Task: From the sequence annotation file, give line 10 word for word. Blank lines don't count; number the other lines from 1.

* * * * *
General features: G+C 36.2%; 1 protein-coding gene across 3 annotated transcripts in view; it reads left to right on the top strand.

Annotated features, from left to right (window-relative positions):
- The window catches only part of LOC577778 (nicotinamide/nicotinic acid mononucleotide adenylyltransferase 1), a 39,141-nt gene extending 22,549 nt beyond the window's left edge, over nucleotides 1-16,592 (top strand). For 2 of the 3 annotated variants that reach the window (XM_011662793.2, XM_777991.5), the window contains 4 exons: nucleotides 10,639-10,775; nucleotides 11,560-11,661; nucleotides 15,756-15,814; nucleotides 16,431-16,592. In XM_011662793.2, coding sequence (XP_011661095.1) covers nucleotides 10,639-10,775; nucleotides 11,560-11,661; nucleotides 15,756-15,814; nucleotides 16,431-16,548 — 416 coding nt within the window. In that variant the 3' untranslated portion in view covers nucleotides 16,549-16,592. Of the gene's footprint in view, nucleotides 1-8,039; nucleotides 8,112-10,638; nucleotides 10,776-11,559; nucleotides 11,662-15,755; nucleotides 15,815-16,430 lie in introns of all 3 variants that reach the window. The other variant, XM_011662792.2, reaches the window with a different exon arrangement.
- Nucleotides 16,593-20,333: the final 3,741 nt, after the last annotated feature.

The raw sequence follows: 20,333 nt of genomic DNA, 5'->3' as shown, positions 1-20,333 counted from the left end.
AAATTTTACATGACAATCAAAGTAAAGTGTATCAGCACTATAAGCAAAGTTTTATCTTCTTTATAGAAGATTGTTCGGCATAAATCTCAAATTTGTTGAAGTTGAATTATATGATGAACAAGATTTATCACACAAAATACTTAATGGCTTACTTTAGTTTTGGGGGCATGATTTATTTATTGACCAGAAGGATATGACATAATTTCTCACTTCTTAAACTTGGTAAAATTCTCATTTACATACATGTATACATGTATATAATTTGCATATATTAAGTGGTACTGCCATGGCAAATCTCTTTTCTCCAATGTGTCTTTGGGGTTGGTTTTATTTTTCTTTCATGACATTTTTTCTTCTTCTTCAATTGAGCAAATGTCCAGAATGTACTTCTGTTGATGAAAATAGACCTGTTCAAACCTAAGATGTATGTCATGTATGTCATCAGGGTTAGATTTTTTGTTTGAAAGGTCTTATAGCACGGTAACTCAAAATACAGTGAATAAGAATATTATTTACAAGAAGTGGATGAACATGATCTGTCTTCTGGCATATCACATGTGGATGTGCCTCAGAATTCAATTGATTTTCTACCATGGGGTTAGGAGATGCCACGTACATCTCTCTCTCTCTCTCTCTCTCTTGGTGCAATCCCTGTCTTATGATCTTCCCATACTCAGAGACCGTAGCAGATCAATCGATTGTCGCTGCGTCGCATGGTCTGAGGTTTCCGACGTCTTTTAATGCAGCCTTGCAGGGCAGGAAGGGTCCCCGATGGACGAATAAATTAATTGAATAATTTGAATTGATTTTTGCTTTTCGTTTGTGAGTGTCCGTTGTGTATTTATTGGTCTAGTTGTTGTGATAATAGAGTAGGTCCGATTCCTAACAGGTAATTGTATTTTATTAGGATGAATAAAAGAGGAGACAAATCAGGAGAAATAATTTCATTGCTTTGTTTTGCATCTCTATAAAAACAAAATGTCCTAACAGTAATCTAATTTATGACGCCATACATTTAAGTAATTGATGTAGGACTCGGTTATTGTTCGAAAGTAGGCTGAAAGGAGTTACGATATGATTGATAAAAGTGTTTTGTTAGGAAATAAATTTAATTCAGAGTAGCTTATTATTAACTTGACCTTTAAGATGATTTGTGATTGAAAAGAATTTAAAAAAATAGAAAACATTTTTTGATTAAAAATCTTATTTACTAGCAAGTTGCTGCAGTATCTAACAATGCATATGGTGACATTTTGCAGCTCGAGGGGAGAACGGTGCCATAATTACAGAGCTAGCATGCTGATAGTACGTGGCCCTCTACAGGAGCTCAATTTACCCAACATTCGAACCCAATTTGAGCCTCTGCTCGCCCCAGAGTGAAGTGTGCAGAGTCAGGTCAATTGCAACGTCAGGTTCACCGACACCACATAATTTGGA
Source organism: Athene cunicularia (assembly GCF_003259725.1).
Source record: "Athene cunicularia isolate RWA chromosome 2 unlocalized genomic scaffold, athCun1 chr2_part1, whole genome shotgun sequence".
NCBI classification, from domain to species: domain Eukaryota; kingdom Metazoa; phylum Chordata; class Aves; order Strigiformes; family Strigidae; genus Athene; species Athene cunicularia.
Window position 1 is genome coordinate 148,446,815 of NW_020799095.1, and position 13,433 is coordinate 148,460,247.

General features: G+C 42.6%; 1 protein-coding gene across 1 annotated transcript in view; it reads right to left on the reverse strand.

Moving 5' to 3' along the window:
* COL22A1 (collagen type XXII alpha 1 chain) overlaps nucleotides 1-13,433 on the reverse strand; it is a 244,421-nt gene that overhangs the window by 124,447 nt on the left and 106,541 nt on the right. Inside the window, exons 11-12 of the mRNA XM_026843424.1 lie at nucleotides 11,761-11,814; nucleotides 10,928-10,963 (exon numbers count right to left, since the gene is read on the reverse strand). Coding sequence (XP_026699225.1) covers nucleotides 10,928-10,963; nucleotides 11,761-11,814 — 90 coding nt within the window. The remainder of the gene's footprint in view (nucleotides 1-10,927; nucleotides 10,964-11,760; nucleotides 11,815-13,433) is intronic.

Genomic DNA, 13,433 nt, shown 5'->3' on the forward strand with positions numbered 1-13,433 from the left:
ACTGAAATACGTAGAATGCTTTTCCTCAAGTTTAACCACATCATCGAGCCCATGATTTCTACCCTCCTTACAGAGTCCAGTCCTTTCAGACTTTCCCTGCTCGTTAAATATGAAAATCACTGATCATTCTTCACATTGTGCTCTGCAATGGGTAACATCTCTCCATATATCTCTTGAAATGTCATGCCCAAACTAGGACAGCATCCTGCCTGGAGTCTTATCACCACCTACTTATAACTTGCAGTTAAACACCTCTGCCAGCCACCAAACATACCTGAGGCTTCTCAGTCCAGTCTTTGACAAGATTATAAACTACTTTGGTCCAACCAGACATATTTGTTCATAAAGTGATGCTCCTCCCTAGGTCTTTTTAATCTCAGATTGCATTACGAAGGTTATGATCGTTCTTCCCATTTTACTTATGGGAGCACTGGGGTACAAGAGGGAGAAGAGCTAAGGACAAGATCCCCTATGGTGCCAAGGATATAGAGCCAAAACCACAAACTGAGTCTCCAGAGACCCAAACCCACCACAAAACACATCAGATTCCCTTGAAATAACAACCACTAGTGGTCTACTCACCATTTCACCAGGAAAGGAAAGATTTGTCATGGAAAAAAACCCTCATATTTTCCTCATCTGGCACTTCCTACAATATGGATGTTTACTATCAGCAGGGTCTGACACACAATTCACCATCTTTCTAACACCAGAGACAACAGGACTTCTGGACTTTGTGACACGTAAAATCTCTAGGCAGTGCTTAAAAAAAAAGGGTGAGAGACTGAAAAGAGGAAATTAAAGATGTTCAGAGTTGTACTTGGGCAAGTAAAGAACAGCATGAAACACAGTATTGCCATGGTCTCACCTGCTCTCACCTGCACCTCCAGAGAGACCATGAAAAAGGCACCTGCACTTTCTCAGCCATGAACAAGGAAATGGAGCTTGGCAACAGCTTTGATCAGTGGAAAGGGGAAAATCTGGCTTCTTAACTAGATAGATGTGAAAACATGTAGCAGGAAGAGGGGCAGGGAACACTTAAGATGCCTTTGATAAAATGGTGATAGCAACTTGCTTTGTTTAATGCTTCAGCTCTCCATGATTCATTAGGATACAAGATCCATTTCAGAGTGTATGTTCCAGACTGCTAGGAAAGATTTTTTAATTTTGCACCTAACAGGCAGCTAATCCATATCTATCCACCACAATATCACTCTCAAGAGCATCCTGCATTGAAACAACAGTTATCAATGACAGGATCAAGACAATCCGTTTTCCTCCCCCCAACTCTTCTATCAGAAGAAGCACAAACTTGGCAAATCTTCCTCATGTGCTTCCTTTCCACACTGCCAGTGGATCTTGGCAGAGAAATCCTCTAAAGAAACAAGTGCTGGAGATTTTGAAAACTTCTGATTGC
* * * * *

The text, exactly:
Window position 1 is genome coordinate 148,446,815 of NW_020799095.1, and position 13,433 is coordinate 148,460,247.